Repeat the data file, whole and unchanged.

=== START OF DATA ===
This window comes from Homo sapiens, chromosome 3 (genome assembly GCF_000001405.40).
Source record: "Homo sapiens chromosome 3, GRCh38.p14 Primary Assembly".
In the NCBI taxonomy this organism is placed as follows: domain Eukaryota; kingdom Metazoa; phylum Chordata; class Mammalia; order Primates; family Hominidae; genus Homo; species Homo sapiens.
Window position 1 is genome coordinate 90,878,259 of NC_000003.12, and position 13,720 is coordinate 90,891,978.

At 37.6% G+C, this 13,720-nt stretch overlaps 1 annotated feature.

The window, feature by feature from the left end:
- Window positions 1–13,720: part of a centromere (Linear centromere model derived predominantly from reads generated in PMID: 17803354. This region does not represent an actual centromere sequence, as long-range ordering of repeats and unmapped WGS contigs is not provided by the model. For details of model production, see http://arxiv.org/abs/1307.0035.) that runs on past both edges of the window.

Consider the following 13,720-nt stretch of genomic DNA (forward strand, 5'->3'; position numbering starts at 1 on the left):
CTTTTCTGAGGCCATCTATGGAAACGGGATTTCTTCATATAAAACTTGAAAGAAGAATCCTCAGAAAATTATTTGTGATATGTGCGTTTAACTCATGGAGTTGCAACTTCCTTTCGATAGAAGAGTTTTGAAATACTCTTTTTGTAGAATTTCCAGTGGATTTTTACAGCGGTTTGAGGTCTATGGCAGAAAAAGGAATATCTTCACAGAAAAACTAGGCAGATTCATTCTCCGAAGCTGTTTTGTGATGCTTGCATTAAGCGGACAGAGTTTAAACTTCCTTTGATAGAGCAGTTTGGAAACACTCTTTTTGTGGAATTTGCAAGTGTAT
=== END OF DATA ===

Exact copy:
This window comes from Homo sapiens, chromosome 3 (genome assembly GCF_000001405.40).
Source record: "Homo sapiens chromosome 3, GRCh38.p14 Primary Assembly".
In the NCBI taxonomy this organism is placed as follows: domain Eukaryota; kingdom Metazoa; phylum Chordata; class Mammalia; order Primates; family Hominidae; genus Homo; species Homo sapiens.
Window position 1 is genome coordinate 90,878,259 of NC_000003.12, and position 13,720 is coordinate 90,891,978.

At 37.6% G+C, this 13,720-nt stretch overlaps 1 annotated feature.

The window, feature by feature from the left end:
- Window positions 1–13,720: part of a centromere (Linear centromere model derived predominantly from reads generated in PMID: 17803354. This region does not represent an actual centromere sequence, as long-range ordering of repeats and unmapped WGS contigs is not provided by the model. For details of model production, see http://arxiv.org/abs/1307.0035.) that runs on past both edges of the window.

Consider the following 13,720-nt stretch of genomic DNA (forward strand, 5'->3'; position numbering starts at 1 on the left):
CTTTTCTGAGGCCATCTATGGAAACGGGATTTCTTCATATAAAACTTGAAAGAAGAATCCTCAGAAAATTATTTGTGATATGTGCGTTTAACTCATGGAGTTGCAACTTCCTTTCGATAGAAGAGTTTTGAAATACTCTTTTTGTAGAATTTCCAGTGGATTTTTACAGCGGTTTGAGGTCTATGGCAGAAAAAGGAATATCTTCACAGAAAAACTAGGCAGATTCATTCTCCGAAGCTGTTTTGTGATGCTTGCATTAAGCGGACAGAGTTTAAACTTCCTTTGATAGAGCAGTTTGGAAACACTCTTTTTGTGGAATTTGCAAGTGTAT